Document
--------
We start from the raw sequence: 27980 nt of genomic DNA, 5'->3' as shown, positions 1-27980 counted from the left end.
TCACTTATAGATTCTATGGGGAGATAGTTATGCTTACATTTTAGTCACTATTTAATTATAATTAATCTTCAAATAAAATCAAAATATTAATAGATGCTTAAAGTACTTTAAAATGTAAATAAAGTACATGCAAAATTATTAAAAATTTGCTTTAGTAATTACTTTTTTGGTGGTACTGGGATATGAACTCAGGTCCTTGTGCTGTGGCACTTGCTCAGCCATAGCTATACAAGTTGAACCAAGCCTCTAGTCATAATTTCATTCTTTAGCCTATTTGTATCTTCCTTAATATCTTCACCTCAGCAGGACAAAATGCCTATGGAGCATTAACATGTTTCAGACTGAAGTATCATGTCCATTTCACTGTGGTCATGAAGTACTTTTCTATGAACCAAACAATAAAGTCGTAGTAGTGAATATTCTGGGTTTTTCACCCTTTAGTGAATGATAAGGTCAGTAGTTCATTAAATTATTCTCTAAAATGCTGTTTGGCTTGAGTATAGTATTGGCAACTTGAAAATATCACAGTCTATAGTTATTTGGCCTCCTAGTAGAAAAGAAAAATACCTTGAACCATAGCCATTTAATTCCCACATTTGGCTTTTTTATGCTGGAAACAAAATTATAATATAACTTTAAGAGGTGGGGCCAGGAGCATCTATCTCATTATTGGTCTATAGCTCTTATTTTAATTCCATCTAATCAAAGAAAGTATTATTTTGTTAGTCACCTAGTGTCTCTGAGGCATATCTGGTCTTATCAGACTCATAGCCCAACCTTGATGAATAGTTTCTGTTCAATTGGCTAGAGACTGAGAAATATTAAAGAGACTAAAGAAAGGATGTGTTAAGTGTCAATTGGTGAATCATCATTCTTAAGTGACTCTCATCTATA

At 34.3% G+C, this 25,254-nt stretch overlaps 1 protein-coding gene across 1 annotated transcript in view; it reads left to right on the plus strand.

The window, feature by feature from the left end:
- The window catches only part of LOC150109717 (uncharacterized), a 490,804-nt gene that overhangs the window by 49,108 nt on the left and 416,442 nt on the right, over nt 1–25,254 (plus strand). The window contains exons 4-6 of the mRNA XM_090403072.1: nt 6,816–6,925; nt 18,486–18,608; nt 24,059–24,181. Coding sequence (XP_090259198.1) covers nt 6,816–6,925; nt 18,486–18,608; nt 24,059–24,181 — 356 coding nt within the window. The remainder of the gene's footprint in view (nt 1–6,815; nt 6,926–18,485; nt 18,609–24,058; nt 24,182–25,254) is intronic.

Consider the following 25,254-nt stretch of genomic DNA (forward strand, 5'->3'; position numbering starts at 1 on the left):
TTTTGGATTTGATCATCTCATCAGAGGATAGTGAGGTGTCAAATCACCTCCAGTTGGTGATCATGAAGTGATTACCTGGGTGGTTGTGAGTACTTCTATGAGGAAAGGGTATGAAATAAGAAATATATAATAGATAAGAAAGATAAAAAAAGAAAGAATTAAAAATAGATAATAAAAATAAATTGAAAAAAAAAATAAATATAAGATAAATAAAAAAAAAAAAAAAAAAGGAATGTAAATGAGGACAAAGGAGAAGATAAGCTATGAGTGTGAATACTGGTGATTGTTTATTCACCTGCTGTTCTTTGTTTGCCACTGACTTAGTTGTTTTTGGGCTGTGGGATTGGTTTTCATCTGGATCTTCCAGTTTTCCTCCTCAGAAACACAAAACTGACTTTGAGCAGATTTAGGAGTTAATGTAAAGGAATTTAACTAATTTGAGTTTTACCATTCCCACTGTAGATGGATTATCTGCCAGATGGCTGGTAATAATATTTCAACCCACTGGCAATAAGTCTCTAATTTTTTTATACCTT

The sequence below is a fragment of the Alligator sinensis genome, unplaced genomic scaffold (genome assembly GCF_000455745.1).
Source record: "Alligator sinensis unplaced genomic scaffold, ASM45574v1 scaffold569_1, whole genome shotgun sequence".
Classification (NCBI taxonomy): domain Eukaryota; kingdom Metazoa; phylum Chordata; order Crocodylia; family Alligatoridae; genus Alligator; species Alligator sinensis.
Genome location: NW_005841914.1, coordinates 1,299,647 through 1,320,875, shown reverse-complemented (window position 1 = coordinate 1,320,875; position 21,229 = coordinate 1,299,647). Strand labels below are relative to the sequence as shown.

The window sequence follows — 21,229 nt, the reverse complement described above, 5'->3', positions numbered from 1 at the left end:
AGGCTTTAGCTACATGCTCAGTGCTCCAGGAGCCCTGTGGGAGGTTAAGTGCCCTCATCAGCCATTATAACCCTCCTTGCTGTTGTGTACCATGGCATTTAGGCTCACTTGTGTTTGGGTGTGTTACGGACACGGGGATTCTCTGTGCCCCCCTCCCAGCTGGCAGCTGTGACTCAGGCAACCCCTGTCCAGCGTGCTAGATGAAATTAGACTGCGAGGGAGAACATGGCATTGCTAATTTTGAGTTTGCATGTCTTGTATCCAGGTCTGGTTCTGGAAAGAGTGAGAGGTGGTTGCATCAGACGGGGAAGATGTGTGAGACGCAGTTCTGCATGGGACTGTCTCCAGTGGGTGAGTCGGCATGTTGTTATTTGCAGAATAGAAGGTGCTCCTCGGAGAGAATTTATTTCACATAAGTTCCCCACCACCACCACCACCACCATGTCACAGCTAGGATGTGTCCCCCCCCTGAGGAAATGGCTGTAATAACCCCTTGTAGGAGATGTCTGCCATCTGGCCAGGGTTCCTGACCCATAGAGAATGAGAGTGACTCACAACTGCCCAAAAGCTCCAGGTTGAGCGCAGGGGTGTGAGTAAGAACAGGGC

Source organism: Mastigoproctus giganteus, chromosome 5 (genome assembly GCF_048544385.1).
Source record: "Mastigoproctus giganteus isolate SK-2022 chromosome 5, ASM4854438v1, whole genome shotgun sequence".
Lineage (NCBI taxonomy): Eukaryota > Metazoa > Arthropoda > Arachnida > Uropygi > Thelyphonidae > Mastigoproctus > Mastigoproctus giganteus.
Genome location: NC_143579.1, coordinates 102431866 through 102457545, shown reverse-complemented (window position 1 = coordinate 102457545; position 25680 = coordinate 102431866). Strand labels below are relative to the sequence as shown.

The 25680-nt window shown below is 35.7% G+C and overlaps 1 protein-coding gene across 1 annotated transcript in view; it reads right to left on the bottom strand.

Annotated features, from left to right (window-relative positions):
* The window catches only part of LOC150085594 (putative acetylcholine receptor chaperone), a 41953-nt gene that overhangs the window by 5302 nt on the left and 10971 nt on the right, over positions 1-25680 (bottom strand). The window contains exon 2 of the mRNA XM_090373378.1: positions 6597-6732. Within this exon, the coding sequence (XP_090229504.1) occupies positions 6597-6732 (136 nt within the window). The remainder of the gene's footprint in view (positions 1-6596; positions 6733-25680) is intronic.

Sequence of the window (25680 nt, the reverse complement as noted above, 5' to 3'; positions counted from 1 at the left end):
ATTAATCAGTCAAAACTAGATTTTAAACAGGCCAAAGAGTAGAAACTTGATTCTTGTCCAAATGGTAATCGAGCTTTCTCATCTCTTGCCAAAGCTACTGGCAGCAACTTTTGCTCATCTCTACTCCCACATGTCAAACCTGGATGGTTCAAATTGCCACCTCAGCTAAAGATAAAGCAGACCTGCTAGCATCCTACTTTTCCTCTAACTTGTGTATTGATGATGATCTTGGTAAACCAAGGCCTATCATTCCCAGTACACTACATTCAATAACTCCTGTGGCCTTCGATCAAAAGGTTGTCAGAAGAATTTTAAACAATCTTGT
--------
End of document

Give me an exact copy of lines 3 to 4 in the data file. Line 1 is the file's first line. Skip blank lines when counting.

At 34.3% G+C, this 25,254-nt stretch overlaps 1 protein-coding gene across 1 annotated transcript in view; it reads left to right on the plus strand.

The window, feature by feature from the left end: